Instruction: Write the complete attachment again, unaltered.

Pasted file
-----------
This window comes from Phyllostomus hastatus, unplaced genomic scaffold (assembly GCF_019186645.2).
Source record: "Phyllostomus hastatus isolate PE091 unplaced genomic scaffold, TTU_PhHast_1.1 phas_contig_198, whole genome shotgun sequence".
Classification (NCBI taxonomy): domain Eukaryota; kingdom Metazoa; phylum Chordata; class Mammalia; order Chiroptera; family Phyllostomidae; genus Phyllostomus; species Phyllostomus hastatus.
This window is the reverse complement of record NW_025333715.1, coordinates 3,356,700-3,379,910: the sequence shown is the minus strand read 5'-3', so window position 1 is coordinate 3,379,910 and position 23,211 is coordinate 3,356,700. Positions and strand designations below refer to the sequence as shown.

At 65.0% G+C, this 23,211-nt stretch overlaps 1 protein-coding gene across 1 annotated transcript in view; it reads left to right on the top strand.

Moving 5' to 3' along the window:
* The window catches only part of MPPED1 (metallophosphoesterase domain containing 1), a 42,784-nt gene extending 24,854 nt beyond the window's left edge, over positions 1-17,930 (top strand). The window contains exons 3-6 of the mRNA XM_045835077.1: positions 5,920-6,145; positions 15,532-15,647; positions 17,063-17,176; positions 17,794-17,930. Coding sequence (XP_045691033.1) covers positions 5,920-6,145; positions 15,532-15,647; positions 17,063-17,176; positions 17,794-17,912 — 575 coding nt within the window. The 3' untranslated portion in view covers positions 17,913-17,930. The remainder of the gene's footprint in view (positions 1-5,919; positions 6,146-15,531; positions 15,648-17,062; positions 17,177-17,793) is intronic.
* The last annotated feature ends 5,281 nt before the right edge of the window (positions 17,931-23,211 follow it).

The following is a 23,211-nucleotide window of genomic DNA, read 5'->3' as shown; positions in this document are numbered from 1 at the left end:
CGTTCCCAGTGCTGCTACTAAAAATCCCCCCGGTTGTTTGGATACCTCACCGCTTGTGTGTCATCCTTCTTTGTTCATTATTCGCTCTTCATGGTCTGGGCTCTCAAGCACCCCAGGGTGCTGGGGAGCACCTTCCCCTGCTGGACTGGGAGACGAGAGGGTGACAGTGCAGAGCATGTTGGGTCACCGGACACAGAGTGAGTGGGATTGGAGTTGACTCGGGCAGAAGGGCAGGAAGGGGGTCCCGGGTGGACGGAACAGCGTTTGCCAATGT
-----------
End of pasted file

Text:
This window comes from Phyllostomus hastatus, unplaced genomic scaffold (assembly GCF_019186645.2).
Source record: "Phyllostomus hastatus isolate PE091 unplaced genomic scaffold, TTU_PhHast_1.1 phas_contig_198, whole genome shotgun sequence".
Classification (NCBI taxonomy): domain Eukaryota; kingdom Metazoa; phylum Chordata; class Mammalia; order Chiroptera; family Phyllostomidae; genus Phyllostomus; species Phyllostomus hastatus.
This window is the reverse complement of record NW_025333715.1, coordinates 3,356,700-3,379,910: the sequence shown is the minus strand read 5'-3', so window position 1 is coordinate 3,379,910 and position 23,211 is coordinate 3,356,700. Positions and strand designations below refer to the sequence as shown.

At 65.0% G+C, this 23,211-nt stretch overlaps 1 protein-coding gene across 1 annotated transcript in view; it reads left to right on the top strand.

Moving 5' to 3' along the window:
* The window catches only part of MPPED1 (metallophosphoesterase domain containing 1), a 42,784-nt gene extending 24,854 nt beyond the window's left edge, over positions 1-17,930 (top strand). The window contains exons 3-6 of the mRNA XM_045835077.1: positions 5,920-6,145; positions 15,532-15,647; positions 17,063-17,176; positions 17,794-17,930. Coding sequence (XP_045691033.1) covers positions 5,920-6,145; positions 15,532-15,647; positions 17,063-17,176; positions 17,794-17,912 — 575 coding nt within the window. The 3' untranslated portion in view covers positions 17,913-17,930. The remainder of the gene's footprint in view (positions 1-5,919; positions 6,146-15,531; positions 15,648-17,062; positions 17,177-17,793) is intronic.
* The last annotated feature ends 5,281 nt before the right edge of the window (positions 17,931-23,211 follow it).

The following is a 23,211-nucleotide window of genomic DNA, read 5'->3' as shown; positions in this document are numbered from 1 at the left end:
CGTTCCCAGTGCTGCTACTAAAAATCCCCCCGGTTGTTTGGATACCTCACCGCTTGTGTGTCATCCTTCTTTGTTCATTATTCGCTCTTCATGGTCTGGGCTCTCAAGCACCCCAGGGTGCTGGGGAGCACCTTCCCCTGCTGGACTGGGAGACGAGAGGGTGACAGTGCAGAGCATGTTGGGTCACCGGACACAGAGTGAGTGGGATTGGAGTTGACTCGGGCAGAAGGGCAGGAAGGGGGTCCCGGGTGGACGGAACAGCGTTTGCCAATGT